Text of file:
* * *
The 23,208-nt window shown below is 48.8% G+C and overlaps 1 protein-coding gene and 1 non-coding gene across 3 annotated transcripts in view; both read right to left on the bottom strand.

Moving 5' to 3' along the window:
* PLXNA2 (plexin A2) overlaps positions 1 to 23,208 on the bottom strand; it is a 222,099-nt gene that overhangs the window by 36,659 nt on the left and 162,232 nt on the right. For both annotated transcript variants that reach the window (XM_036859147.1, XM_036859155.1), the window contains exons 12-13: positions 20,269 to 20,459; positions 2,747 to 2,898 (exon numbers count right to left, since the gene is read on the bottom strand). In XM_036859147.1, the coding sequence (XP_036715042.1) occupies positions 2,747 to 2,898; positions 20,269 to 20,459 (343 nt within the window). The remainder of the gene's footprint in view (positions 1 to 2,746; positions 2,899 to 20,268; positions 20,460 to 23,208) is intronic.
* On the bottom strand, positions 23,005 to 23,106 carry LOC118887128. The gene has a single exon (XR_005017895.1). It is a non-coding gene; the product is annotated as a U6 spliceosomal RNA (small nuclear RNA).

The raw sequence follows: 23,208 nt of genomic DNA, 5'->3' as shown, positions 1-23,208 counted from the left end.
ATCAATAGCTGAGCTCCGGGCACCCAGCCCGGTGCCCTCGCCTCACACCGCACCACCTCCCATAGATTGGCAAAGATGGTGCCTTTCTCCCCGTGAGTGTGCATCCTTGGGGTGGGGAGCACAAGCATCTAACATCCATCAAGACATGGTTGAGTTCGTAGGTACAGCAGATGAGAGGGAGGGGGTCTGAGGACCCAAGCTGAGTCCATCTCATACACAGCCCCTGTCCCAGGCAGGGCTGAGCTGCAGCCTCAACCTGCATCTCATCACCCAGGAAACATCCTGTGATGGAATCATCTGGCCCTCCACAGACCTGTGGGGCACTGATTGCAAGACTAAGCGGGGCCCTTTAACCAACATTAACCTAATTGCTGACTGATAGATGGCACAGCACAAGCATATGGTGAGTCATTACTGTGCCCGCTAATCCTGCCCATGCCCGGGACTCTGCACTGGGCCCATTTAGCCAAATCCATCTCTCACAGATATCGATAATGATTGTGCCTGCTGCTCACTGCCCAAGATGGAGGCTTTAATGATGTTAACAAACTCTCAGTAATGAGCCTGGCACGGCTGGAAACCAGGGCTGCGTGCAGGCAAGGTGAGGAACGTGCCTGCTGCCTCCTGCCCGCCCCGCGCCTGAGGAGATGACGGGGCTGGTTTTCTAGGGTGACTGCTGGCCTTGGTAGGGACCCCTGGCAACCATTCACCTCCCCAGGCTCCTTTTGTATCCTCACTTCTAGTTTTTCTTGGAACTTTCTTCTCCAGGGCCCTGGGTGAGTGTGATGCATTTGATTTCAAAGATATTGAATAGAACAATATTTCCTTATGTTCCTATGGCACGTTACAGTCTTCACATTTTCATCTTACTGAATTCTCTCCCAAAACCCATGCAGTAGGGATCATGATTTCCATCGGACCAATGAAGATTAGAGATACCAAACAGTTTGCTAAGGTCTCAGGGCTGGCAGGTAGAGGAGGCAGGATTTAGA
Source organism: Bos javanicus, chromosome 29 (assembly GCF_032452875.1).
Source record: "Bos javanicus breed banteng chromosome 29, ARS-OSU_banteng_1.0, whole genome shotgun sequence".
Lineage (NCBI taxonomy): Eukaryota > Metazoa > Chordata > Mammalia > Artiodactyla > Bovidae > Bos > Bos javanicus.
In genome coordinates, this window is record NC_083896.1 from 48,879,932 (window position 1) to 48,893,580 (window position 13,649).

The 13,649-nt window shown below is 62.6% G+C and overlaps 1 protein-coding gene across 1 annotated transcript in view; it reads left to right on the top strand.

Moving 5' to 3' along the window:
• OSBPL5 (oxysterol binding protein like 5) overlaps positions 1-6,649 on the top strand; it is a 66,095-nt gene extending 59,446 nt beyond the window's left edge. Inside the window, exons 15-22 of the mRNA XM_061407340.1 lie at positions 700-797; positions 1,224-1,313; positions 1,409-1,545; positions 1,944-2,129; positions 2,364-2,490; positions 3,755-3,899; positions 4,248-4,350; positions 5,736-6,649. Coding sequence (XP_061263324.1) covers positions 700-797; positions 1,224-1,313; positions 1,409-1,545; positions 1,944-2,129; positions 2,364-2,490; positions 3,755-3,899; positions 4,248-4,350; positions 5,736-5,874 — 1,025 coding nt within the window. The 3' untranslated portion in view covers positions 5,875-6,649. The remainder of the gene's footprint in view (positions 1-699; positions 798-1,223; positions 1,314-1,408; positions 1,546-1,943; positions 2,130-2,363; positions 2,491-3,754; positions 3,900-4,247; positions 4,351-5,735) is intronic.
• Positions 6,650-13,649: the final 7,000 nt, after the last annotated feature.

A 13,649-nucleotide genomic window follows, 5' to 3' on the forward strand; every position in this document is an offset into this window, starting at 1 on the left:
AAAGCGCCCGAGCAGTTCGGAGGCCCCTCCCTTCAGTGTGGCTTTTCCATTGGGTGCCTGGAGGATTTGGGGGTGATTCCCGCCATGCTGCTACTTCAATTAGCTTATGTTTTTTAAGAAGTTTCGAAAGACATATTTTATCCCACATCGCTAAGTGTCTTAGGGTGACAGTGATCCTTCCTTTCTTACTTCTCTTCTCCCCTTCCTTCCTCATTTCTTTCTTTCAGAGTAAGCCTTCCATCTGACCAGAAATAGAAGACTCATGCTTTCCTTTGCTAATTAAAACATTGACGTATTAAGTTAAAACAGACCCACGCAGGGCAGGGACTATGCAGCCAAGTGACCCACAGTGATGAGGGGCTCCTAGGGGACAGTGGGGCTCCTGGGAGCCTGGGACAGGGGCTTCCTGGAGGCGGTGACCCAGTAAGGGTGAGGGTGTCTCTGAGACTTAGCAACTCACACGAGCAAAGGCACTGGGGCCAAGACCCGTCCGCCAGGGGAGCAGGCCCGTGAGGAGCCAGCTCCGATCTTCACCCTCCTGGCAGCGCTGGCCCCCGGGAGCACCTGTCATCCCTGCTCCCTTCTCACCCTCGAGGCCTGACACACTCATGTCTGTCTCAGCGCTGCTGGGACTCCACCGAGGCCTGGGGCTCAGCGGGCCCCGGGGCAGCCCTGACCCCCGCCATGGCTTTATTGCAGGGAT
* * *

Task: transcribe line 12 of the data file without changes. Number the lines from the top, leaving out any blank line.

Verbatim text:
Moving 5' to 3' along the window: